Winter Whiteout

Although many elk hunters end their seasons once the rut has passed, some of the best hunting doesn't begin until the winter snows arrive in full force.

Seems like most things you read about elk hunting these days have to do with bowhunting during the rut, or gun hunting in October, when a guy can also carry a deer tag in his pocket and, if things work out, double his pleasure.

But if you limit your elk hunting to these two popular time periods, you just might be missing out on your best chance to fill your freezer with elk meat. The best time to hunt elk just might be later, after the snow flies, when temperatures have dropped below freezing-sometimes below zero-and after the elk have began moving down out of the high country and into their winter range.

Serious, deep snow that stays until the following spring and can reach above an elk's bellyline triggers the annual exodus of elk herds from the high mountains to their winter range.

This annual migration has a profound impact on elk herds. In some high-country areas, elk basically have two different home range territories-summer range and winter range. An elk's summer range is always much larger, and encompasses the high mountain meadows and steep timbered mountainsides. But when the snows come, elk are forced to flatter ground where they can paw through the snow to find food. Generally speaking, an elk herd's winter range makes up 10 percent or less of its yearly habitat. This smaller total habitat area obviously will concentrate the elk, making them easier for you to locate.

Migration Hunts
One problem with hunting the migration is it can rarely be timed exactly. However, elk generally do follow the same historic routes year in and year out, and some elk will come down out of the high country at about the same time each year. Without deep snow, though, most elk-and almost all the bigger bulls-stay high until they're forced to move lower.

The amount of snow needed to move elk is dependent upon the distance they need to travel to reach their wintering grounds. If they have no more than a few miles to go, they're more likely to stay high longer. Elk that have to travel 40 or 50 miles, as many herds do, will depart the high country more quickly. As they move, they'll cover many miles each day, often stopping for a few days in small pockets of habitat that have good forage.

Deep Snow Strategies
There are two basic ways to hunt elk in deep snow. The first is the standard spot-and-stalk technique. Climb high to a good vantage point before daylight, put on your warm clothes and use your binoculars to spot elk as they travel or feed at first light. Elk often stay out later in the morning during this time than they do earlier in the fall simply because they have to eat more to stay warm. If I don't find an elk I want this way, I change to one of my favorite tactics for this time of year-picking up a fresh track in the snow and following it.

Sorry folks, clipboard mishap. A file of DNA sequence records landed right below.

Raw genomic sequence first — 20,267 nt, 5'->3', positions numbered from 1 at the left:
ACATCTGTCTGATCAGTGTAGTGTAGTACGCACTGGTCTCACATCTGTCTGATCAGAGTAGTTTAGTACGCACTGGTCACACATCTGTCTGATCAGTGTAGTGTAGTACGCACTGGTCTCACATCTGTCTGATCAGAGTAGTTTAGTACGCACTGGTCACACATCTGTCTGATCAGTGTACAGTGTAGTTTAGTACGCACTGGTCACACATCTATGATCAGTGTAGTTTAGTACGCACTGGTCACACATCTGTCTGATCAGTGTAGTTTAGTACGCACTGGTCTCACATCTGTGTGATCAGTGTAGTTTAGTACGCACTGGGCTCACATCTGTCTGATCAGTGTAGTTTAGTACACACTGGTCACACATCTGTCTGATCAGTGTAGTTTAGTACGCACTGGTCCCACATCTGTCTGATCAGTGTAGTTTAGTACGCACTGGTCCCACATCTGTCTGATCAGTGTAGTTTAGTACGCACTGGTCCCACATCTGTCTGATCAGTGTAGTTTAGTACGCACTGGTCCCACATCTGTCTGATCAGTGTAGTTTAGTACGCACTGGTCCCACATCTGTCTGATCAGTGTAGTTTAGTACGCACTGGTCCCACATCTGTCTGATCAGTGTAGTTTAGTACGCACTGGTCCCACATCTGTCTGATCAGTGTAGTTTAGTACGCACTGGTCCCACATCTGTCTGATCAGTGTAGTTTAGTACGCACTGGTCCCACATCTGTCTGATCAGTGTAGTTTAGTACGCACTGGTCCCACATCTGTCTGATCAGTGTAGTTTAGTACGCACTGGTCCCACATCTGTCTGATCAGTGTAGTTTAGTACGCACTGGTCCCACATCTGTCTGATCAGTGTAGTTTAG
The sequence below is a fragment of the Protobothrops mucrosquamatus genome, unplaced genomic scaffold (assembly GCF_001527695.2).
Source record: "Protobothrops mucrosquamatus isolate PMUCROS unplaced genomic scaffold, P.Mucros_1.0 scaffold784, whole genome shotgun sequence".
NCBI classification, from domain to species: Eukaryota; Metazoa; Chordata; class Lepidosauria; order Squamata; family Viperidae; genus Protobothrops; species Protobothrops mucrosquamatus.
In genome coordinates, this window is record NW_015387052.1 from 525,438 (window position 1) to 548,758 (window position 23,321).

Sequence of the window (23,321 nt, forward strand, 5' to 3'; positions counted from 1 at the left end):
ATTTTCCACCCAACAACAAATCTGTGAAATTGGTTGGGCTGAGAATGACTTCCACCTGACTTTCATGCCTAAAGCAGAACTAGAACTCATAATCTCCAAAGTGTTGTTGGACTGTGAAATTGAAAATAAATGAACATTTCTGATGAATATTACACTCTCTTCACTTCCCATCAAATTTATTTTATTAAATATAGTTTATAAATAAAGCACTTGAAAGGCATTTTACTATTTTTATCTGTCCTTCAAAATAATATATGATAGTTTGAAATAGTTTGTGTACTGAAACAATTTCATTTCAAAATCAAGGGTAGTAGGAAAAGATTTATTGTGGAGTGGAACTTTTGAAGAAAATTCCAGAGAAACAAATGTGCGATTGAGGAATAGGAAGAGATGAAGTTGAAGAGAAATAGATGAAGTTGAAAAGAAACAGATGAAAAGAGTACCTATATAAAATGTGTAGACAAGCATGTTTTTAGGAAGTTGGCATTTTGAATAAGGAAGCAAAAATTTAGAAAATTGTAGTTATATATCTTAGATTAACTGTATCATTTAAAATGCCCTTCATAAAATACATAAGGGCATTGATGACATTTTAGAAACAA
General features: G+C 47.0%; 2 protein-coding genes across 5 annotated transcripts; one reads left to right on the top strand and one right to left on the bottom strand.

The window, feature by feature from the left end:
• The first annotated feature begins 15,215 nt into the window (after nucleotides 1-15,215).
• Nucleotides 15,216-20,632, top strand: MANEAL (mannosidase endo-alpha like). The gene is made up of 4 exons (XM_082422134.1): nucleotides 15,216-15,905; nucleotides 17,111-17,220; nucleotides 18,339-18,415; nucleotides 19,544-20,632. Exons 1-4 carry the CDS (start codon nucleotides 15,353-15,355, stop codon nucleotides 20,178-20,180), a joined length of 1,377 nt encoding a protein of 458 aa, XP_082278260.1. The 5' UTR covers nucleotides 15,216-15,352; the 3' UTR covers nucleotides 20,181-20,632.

This sounds simple, but in reality it usually ends without a shot being fired. Unless the snow is powder-quiet, the elk will hear you coming. The wind, which can help cover this sound, must be steady to prevent elk from smelling you. Since a bull elk is walking and you have to follow his tracks, you can't be too choosy about wind direction. Try climbing above the track, keeping it in sight as you follow, which will help you see down into the trees and brush and hopefully spot the animal more quickly. Always move slowly in the timber, using your binoculars to glass for pieces of standing or bedded elk.

Late-Season Hotspots
The biggest problem in hunting the elk migration is finding a place to hunt. At present, with the exception of Montana-where the general rifle elk season runs through the end of November-other elk states usually close their seasons before the snows have come in strong enough to move the elk. Many states do offer special-draw tags for the late season, but they're extremely difficult to draw.

Prime areas to hunt during the elk migration are adjacent to national parks, where special late-season tags allow you to hunt elk that are protected inside park boundaries, but whose winter range is outside the park. Yellowstone and Canada's Banff national parks are prime examples-though this year permits to hunt migrating elk out of Yellowstone have been severely curtailed thanks to the devastating effects wolf and bear predation have had on that elk herd. Finding exact migration corridors is as easy as asking a local game warden or game department biologist.

Also, I've spotted many late-season elk while sitting in a truck parked on a highway or paved county road, using a spotting scope and window mount to glass long distances into the mountains at first and last light for both elk and elk tracks. I like to spot in the evenings. That way, if I see bulls I want to hunt, I find they'll usually be close to that same spot the next morning. So, I bite the bullet and leave camp many hours before sun-up and begin trudging up the mountain in the deep snow, hoping to reach the area where I last saw those elk before first light. If things work out-and they have many times-I spot the bulls as they feed in the same general area first thing in the morning.

Many a big bull or fat cow is taken by hardy hunters willing to overcome the difficulties of hunting thigh-deep snow in bitter cold. In winter, when things are right, you will have one of the best chances of all to take a monster bull. Such thoughts keep me toasty warm, even on a bitter winter's day.


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